The effects of acute alcohol consumption on muscular performance and recovery after exercise : a thesis submitted in partial fulfilment of the requirements for the degree of Doctor of Philosophy in Sport and Exercise Science at Massey University, Manawatu, New Zealand

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The acute consumption of alcohol after sport, particularly team sport, is common place. Indeed, sportspeople regularly consume hazardous levels of alcohol at rates significantly higher than non-sportspeople during this period. Much focus is given to behaviours that may enhance the rate of recovery after sport/exercise however little attention has been given to behaviours that may have the opposite, negative effect such as alcohol consumption. Further, while it is widely recommended that alcohol consumption be avoided if damage/injury to skeletal muscle is present little direct evidence exists to support this recommendation. As acute post-eccentric exercise alcohol consumption has previously been shown to impact the magnitude of force loss associated with such exercise, the overall purpose of this thesis was to further investigate the interaction between acute alcohol consumption and damage to skeletal muscle. Within this thesis the consumption of 1 g, but not 0.5 g, of alcohol per kg bodyweight was found to magnify the force loss typically observed in the days after laboratory based, eccentrically biased exercise. This affect was shown to be due to a combination of decreased neural drive and alterations at the muscle level in the days following the damaging event. Investigation into the effect of alcohol on recovery from an ecologically valid game simulation found that acute alcohol consumption and the stresses induced by a rugby match may interact to reduce lower body power output in the days after the match. Other sports specific performance measures, testosterone and cortisol, and markers of immunoendocrine function were unaffected by this combination. In conclusion, the findings presented in this thesis provide evidence that the consumption of alcohol, even at volumes considerably less than those regularly consumed by sportspeople, has deleterious effects on muscle function when consumed soon after strenuous eccentric exercise. This affect is not seen with a lower dose of alcohol or with modest levels of muscle damage. Important to the wider sporting community, these data support the recommendation of limiting alcohol consumption when damage/injury to skeletal muscle has occurred.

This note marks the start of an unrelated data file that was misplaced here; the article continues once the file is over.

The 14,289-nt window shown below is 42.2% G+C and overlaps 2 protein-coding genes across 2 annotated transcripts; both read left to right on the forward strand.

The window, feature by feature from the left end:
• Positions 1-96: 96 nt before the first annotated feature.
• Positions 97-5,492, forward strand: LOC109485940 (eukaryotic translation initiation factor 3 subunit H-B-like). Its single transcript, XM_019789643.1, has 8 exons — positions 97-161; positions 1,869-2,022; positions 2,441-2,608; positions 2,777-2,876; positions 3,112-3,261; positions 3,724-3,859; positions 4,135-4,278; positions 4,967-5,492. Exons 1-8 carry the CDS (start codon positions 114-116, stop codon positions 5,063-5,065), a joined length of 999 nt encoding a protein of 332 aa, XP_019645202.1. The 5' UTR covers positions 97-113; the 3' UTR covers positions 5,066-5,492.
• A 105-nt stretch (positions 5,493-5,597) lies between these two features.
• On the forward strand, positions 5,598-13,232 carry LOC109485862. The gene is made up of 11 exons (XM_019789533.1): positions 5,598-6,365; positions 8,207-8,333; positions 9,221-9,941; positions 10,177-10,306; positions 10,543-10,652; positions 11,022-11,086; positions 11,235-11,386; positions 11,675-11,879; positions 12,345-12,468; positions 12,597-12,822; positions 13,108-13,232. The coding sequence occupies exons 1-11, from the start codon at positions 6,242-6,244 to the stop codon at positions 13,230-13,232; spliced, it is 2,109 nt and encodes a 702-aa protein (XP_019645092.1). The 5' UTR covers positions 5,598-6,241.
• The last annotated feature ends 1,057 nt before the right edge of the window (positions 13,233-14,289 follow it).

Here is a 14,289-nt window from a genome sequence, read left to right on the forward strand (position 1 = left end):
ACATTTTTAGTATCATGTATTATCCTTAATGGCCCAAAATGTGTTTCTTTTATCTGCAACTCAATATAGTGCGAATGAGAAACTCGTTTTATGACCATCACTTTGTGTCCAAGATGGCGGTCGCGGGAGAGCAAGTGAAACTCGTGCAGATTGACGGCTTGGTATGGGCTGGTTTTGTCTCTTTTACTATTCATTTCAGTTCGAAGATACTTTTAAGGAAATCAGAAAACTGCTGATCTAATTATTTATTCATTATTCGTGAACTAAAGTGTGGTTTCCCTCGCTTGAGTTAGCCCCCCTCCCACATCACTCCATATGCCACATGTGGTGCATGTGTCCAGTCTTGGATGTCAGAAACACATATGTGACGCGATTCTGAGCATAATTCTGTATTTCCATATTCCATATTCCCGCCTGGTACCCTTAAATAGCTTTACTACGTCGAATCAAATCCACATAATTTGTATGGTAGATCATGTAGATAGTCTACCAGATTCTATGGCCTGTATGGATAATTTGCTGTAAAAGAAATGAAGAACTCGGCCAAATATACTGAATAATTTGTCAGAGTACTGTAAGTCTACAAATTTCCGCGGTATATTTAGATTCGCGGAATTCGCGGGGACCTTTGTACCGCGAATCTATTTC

Content of this thesis previously published as: ch. 5. Barnes, M. J., Mündel, T., & Stannard, S. R. (2010). Post-exercise alcohol ingestion exacerbates eccentric-exercise induced losses in performance. European Journal of Applied Physiology, 108(5), 1009-1014. ch. 6. Barnes, M. J., Mündel, T., & Stannard, S.R. (2011). A low dose of alcohol does not impact skeletal muscle performance after exercise-induced muscle damage. European Journal of Applied Physiology, Nutrition and Metabolism, 111(4), 725-729. ch. 7. Barnes, M. J., Mündel, T., & Stannard, S.R. (2012). The effects of acute alcohol consumption and eccentric muscle damage on neuromuscular function. Applied Physiology, Nutrition, and Metabolism, 37(1), 63-71. ch. 8. Barnes, M. J., Mündel, T., & Stannard, S.R. (2012). The effects of acute alcohol consumption on recovery from a simulated rugby match. Journal of Sports Sciences, 30(3), 295-304.
Exercise, Muscles, Muscle physiology, Athletes, Alcohol use